"Feel free to interrupt if you have any questions or there's anything you don't understand."But students come to know that questions risk not only making them look bad in front of many other students but also that they risk taking the lecturer away from set of PowerPoint slides that needs to be completed within the hour and thus incurring the wrath of their fellow students. Students reported in my research interviews that they had very mixed feelings about other students asking questions in a lecture, and would not themselves ask a question in case the other students had the same views as them. Instead, students saved questions to ask in seminars, where they said they could better assess whether the understanding and feeling of other students and would not look bad in front of others.
Student AttendanceResearch on student attendance at classes usually investigates the correlation is between attendance and student achievement. Attendance has been shown to decrease over the duration of a module showing significant decreases when coursework submission is due on other modules (Van Blerkom, 1992). Much less attention has been paid to the relationship between class size and attendance with the accepted view that the larger the class the higher the absenteeism because students feel more anonymous and that their lack of attendance will not be noticed. The HEPI/HEA report states that students miss less than 10% of their scheduled teaching contact time.
The main reasons given for absenteeism is that students did not find the lectures very useful and that the notes were available online. This begs the question what is the additional benefit to students of physically attending lectures?
From my own research students did not give overly reassuring answers to this question but did mention that the lecturer would always give additional information to what was in the notes and 'may' give advice about the assignments which would otherwise be missed. However, one other key issue seemed to be the extent to which the quality of teaching environment influenced students' experience and decisions about attending. For example, students mentioned being influenced by the space, seating and temperature of a room but also whether other students attended or not. The absenteeism by other students affected those who choose to attend in both positive and negative ways:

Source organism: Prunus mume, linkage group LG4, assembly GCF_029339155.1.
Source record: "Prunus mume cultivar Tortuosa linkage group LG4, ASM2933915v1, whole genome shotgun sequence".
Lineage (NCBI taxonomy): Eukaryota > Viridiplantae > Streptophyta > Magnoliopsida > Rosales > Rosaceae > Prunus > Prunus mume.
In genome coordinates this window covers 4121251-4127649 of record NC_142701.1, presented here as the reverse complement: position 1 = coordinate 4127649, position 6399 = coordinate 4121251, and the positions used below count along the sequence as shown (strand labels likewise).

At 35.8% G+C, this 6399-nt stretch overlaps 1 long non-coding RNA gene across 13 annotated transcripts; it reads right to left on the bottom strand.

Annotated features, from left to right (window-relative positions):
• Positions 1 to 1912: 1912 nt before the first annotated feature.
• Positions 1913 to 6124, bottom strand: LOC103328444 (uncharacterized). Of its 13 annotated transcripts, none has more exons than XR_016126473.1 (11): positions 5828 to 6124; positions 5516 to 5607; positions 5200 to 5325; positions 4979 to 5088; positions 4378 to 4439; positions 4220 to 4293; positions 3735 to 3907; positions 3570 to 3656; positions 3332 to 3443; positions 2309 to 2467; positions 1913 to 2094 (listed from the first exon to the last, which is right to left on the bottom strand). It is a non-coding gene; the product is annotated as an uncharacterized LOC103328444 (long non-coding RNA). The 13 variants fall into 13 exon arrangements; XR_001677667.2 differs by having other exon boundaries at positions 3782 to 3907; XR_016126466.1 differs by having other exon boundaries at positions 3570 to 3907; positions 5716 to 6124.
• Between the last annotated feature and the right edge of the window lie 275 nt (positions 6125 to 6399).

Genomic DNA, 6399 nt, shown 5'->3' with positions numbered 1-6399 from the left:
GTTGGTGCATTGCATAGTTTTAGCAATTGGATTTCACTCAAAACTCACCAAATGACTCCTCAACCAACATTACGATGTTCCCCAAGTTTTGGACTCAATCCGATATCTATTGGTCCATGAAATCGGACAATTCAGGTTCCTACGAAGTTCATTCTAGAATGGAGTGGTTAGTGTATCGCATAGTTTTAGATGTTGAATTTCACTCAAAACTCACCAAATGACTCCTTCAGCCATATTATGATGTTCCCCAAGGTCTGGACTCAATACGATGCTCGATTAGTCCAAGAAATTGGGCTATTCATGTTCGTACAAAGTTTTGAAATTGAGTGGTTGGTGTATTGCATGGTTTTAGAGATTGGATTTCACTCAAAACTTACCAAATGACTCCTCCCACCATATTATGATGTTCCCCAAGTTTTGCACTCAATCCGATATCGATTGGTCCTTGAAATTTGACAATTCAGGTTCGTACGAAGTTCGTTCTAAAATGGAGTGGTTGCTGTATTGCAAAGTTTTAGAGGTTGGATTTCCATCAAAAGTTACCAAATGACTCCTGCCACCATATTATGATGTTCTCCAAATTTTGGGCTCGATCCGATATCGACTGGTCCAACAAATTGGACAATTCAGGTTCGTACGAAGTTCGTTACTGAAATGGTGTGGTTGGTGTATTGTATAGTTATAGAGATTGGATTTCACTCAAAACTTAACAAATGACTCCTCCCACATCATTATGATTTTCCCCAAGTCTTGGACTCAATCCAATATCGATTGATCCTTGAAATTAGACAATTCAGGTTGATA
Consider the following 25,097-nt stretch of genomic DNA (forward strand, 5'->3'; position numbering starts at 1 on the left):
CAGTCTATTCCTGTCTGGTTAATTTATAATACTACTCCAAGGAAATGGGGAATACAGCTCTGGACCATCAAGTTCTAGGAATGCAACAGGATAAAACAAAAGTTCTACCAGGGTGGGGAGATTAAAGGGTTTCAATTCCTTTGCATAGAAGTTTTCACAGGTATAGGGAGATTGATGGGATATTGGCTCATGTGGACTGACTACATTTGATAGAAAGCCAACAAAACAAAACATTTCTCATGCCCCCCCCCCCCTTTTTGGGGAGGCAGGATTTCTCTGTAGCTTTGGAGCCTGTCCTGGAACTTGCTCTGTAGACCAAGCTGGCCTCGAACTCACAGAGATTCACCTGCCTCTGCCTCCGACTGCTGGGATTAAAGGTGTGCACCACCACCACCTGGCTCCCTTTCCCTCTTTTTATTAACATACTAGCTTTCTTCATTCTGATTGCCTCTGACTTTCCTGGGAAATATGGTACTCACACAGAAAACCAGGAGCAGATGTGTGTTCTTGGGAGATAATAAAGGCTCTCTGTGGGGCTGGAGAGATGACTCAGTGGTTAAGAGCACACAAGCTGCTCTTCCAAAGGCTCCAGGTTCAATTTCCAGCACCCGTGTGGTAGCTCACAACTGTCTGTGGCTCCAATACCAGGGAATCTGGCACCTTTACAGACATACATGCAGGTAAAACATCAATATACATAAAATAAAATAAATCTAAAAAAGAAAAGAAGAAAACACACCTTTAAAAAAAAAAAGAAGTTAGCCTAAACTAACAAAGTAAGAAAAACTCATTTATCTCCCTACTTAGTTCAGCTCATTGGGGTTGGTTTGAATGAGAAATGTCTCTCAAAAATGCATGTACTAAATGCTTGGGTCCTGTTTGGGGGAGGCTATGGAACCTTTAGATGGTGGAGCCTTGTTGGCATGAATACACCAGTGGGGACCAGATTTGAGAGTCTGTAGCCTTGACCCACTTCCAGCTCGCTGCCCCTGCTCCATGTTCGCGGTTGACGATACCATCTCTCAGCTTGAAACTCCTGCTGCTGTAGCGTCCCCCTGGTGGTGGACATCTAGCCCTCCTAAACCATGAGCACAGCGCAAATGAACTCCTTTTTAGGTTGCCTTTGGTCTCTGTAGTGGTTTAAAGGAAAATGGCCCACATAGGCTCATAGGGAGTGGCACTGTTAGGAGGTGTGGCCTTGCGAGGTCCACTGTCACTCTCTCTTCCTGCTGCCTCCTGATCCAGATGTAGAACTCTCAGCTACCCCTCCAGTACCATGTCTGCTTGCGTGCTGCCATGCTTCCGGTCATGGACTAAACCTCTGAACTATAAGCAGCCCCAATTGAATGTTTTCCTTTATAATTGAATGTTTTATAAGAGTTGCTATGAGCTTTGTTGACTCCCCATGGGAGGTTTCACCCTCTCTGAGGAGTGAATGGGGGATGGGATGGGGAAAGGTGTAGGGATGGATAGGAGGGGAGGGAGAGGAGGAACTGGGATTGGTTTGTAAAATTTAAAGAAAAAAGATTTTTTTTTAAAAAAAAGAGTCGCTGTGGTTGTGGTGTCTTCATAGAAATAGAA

- a less than full attendance at a session can create an environment more conducive to a ‘good’ learning experience simply because there is more space, a better choice of seats (including the advantageous seats near the front of the class) and less distraction from students talking etc.
- some students actively seek out seminar sessions that they know will be poorly attended. For example, those timetabled furthest away from the lecture to which they relate, in order to have a session and where they can feel more confident in asking questions and where the lecturer might get to know who they are.
- the main negative impact of non-attendees on the learning experience of those students who do attend appears to be the impact on the creation of a community cohort.
The focus is on feedback rather than class size
Finally, a last point from the HEPI/HEA report, see Figure 8 below. The surveys focusing on student experience, especially the NSS, invariable mention feedback on assessment in terms of the time taken for marked work to come back to students or the quality or usefulness of that feedback to the students' learning. 'The feedback was poor' scored 26% in the HEPI/HEA 2014 survey, yet not too far behind it with 19% was 'The teaching groups were too large'. Perhaps there should be more of a focus on class size.
Van Blerkom, M. L. (1992) Class attendance in undergraduate courses. The Journal of Psychology, 126 (5), 487-494.